Out of the rusted steel, working class neighborhoods of the motor city, Detroit's Savage Grace came of age in the late 60's rock scene that gave the world Ted Nugent, Bob Seger, MC5, The Frost, Frijid Pink, Rare Earth and a hairy host of musicians and songwriters that made a permanent mark on music history.

Sky, The - 1970 Don't Hold Back
Not to be confused with British classical rockers Sky, these boys fresh out of high school were from Detroit and developed a steady following in the motor city opening shows for Jethro Tull, The Who and Joe Cocker as well as local favorites Bob Seger and The Stooges and heavily influenced by Traffic.

Sugarloaf - 1970 Sugarloaf
Much has been written about Sugarloaf's 'Green-Eyed Lady' over the years - by classic rock musicologists and it is indeed one of the finest singles on the 1970's and a prototype for the sound Styx and Kansas would expand on just a few years later. It's also the standout track by a mile for what is essentially a car wreck of an album.

Supertramp - 1970 Supertramp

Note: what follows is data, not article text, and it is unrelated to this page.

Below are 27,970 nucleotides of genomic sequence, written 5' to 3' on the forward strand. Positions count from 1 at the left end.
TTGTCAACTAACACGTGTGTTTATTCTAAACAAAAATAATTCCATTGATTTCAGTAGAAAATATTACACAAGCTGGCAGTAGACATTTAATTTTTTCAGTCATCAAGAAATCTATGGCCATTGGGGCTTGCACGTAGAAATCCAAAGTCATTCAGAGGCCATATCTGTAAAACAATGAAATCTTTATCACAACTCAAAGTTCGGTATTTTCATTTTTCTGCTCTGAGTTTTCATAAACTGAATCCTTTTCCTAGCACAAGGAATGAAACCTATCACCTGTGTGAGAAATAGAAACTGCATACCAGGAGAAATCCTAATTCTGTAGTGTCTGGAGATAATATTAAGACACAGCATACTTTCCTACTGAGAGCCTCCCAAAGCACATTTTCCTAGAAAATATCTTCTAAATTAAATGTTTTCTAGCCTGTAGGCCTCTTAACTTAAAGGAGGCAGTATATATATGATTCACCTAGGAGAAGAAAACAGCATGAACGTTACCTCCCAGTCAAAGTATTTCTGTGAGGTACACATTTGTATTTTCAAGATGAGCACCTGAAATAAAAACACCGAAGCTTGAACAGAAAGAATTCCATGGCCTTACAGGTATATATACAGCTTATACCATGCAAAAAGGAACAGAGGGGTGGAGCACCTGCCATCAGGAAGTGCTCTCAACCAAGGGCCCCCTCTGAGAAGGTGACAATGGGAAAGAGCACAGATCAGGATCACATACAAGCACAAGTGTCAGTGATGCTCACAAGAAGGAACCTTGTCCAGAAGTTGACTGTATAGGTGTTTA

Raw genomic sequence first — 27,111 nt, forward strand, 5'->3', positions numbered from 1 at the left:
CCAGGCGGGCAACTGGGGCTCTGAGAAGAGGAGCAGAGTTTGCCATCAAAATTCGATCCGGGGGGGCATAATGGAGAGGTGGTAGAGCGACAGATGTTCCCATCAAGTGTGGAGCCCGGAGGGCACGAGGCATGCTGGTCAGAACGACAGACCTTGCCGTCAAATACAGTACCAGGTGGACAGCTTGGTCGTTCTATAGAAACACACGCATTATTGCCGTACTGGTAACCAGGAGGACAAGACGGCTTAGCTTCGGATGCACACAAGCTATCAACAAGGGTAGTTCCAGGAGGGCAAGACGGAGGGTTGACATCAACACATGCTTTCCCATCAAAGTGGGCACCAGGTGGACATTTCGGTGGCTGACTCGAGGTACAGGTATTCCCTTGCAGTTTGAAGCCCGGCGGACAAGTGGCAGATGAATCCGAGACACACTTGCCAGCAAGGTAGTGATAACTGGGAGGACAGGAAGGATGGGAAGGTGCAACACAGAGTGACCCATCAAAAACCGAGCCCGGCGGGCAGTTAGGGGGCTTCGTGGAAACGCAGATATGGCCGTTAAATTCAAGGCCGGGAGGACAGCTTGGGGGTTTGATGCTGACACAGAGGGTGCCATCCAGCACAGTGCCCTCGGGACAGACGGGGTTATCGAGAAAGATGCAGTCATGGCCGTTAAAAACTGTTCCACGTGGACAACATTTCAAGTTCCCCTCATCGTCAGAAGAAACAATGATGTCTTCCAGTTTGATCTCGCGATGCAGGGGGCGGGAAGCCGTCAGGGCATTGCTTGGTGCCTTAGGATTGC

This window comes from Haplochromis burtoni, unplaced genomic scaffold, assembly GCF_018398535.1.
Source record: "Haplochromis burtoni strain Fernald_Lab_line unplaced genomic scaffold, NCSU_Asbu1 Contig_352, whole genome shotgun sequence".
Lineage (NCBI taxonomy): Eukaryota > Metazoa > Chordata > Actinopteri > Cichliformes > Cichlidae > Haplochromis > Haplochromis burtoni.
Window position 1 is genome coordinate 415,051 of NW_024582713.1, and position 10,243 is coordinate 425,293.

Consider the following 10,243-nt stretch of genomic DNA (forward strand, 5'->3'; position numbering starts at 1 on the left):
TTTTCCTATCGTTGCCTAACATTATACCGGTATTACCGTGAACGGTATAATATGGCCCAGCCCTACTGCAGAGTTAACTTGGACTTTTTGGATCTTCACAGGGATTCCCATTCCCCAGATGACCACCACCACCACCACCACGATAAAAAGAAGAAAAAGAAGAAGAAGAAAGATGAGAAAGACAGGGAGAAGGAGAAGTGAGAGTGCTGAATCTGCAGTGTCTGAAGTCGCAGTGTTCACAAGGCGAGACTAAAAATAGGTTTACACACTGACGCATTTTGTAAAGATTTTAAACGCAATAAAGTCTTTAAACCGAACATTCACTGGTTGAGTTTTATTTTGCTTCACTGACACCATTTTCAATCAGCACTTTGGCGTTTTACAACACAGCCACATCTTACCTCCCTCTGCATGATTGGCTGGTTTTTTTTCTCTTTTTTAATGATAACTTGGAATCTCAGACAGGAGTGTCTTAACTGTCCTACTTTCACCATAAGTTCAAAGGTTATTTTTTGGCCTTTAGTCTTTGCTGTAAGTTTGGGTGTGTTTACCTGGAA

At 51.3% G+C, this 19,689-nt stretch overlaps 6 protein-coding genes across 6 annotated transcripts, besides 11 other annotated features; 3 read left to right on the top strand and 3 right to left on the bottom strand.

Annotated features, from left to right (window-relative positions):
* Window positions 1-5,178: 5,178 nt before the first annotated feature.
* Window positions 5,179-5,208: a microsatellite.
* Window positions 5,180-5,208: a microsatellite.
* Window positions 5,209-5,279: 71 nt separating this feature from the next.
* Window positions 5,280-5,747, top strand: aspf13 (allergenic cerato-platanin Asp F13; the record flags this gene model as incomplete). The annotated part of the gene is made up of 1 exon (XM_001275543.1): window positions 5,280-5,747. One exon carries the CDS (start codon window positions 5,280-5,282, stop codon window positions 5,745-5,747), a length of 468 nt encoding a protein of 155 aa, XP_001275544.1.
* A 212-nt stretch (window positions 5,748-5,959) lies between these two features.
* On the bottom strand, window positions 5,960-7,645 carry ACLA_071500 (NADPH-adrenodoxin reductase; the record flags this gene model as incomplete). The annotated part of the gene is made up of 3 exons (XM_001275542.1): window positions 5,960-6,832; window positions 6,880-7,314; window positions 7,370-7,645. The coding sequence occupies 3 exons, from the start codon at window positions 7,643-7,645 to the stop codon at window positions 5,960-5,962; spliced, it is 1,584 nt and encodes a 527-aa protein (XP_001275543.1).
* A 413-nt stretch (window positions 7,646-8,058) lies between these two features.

The debut album from future prog/pomp greats Supertramp.

Taste - 1970 On The Boards
Unlike the 1969 Taste debut which was a loud blues extravaganza of covers and originals, everything here was written by Rory Gallagher and it's different to anything he had done before or after

Trapeze - 1970 Trapeze
Better known for their bluesy hard rock and ties to both Deep Purple and Judas Priest, the Trapeze debut was a different kettle of fish entirely. With two lead vocalists in John Jones and the mighty Glenn Hughes, the Trapeze sound at this point was distinctly English, progressive and a delight for the ears.

Trust (#2) - 1970 Le Mutant
While not up to the quality or critical stature of early Francophone progressives such as Martin Circus, Moving Gelatine Plates or Triangle, 'Le Mutant' holds its own as a tastefully orchestrated minor work that owes a huge debt to The Beatles and to a lesser extent The Moody Blues.

UFO - 1970 UFO 1
Formerly Hocus Pocus from North London, UFO went on to become one of the most influential hard rock groups of our time, but mention the band's first three albums in mixed company and things can get a little testy.

Uriah Heep - 1970 Salisbury
I don't think anyone expected they would unleash what is now considered one of the great prog rock albums of the very early 70's UK scene. The entire album stands shoulder to shoulder with anything released by their peers the same year.

Waterloo - 1970 First Battle
If you're into early Jethro Tull and Blodwyn Pig 'First Battle' is an album for you.

Who, The - 1970 Live At Leeds
One of the truly iconic albums in rock history, setting a benchmark for any band, past and present.